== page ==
Page:Anastasis A Treatise on the Judgment of the Dead.pdf/13

This page has been proofread, but needs to be validated.



nature. The lower nature is that exhibited in Adam on the day of his formation. It was "very good" of its kind, but not equal to the nature of the Elohim. This is the higher nature, and styled by Paul the spiritual body. The lower nature is human; the higher, divine. From the one to the other is an ascent; and he who ascends from an earthly body to a heavenly, is said to have been raised.

When spirit became flesh in the evolution of Jesus from the substance of Mary, he is said to have been "made a little lower than the angels," whose nature He did not assume (Heb. ii. 9, 16). It is the inferior nature of which resurrection, in its broadest sense, is affirmed. If Adam had continued faithful and obedient, his "body of life" would have been raised to equality with the Elohistic body by the transforming energy of spirit forth sent from Deity. His body of life, just evolved from the dust, would have been clothed upon by a house from heaven; or, in other words, having been permitted to eat of the tree of life, his body would have "put on incorruption and immortality." But, in his case, this was not permitted. It was reserved for the last Adam to illustrate, in his own person what would have been if the first had been faithful; and what will be to all of his descendants who walk after the example of the last.

The resurrection, or raising of Jesus from the lower nature with which he emerged from the tomb to the divine nature, his "house from heaven," the white robe of spirit in which he was "taken up," supplies the deficiencies in the case of the first Adam; and exhibits to his brethren the stages of the raising process they have to pass through before it can be said they are like Him (1 Jno. iii. 2).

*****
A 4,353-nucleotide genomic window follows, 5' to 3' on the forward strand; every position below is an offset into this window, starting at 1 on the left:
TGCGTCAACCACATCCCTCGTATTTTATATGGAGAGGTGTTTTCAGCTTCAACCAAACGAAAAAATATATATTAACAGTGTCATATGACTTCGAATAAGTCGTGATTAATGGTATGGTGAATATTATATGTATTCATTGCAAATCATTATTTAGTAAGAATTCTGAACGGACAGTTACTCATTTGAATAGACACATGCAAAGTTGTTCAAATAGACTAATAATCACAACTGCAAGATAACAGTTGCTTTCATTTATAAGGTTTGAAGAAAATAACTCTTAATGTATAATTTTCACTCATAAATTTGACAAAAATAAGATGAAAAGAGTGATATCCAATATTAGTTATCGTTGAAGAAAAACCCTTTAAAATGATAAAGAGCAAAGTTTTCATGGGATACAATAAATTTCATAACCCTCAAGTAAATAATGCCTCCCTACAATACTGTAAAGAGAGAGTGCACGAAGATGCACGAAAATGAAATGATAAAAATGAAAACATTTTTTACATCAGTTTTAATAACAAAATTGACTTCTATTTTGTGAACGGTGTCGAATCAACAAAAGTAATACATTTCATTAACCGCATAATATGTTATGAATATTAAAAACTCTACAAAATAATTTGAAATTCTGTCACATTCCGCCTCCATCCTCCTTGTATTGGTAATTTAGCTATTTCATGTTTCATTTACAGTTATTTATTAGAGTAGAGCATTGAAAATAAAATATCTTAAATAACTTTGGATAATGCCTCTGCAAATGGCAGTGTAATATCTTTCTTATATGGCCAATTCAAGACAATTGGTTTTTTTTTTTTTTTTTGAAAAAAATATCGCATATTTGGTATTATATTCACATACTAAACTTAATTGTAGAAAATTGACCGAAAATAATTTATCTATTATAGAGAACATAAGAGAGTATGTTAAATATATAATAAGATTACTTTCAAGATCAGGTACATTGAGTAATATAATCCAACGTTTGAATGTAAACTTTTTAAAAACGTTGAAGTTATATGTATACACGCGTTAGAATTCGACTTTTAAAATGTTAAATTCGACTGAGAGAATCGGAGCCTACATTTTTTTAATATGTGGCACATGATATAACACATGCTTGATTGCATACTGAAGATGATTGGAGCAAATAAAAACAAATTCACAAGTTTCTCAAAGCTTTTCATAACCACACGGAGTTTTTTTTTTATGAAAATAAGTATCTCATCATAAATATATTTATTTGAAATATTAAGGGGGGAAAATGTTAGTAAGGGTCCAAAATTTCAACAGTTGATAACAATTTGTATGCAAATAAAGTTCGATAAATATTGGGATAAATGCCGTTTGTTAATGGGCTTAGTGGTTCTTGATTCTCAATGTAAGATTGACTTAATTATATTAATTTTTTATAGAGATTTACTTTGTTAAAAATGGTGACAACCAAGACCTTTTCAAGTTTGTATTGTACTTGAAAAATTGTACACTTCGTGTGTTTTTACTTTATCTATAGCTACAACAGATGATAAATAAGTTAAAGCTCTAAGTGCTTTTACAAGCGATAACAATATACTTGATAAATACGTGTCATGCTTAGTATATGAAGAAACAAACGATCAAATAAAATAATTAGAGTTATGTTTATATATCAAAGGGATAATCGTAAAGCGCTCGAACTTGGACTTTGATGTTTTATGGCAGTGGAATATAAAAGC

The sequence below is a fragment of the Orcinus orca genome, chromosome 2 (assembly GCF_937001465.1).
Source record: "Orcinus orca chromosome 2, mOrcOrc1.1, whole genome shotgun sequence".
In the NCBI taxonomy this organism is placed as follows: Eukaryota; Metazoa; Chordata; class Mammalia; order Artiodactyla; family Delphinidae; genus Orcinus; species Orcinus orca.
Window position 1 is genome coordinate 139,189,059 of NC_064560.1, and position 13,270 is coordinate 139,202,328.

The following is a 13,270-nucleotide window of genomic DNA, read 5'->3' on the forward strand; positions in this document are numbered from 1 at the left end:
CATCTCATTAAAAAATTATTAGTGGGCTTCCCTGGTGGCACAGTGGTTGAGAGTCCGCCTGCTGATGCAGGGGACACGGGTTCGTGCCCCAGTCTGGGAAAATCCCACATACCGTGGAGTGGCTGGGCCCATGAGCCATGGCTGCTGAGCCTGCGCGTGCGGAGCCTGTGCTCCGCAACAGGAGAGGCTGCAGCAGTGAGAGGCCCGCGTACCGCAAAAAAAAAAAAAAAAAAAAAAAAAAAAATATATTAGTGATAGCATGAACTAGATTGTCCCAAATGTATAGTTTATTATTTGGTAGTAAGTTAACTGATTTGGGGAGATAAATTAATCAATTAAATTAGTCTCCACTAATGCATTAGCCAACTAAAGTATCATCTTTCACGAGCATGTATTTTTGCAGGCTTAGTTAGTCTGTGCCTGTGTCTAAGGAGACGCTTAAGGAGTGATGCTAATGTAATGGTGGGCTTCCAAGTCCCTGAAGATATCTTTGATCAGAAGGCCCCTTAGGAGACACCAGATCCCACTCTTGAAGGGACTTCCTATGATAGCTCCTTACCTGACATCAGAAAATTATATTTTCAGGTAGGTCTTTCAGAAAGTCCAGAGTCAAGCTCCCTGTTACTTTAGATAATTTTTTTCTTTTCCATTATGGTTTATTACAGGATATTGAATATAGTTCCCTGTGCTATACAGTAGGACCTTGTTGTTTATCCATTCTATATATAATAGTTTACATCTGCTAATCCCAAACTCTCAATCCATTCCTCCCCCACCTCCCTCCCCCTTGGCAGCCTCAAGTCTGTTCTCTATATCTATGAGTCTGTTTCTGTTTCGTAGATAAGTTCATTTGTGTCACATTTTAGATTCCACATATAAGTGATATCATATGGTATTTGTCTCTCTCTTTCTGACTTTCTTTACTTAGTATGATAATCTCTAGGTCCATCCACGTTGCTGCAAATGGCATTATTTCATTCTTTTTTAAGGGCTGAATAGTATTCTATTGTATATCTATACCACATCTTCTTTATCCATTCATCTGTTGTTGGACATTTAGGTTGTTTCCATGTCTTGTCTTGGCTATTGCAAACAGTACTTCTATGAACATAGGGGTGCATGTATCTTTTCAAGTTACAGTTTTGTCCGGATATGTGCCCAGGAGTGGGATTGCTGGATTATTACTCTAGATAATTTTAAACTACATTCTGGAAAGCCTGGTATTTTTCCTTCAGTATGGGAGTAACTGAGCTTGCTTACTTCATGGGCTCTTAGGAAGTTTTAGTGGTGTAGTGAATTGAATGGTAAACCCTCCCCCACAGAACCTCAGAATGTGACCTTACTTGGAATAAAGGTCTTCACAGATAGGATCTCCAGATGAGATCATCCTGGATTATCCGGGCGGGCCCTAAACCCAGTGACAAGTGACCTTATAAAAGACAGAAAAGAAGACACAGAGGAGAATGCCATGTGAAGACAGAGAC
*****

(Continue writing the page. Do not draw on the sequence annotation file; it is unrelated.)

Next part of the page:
The first stage is the formation of their dust after the image and likeness of the first Adam, which were Elohistic; and then, being thus Elohistically formed, to be caused to exist by "the breath of lives" being breathed into their nostrils. By this process of formation and inspiration they become bodies of lifenaphshoth chaiyah. Before the inspiration of the breath of lives, their condition answers to that of the lifeless body of Jesus in the tomb of Joseph of Arimathea, when he deposited him there. In this parallel, they are naphshoth maith, "bodies of death," such as Paul prayed to be delivered from in Rom. vii. 24. But when the breath of "the spirit of life from Deity enters into them," they awake "and stand upon their feet," bodies of life, styled by Paul in 1 Cor. xv. 44–45, "psychical bodies" and "living souls." This stage of the raising process is strikingly illustrated in the resurrection of the witnesses apocalytically exhibited in Rev. xi. 11. These were bodies of death during three symbolic days and a half; but, as soon as spirit from Deity entered into them they became subjects of egersis, or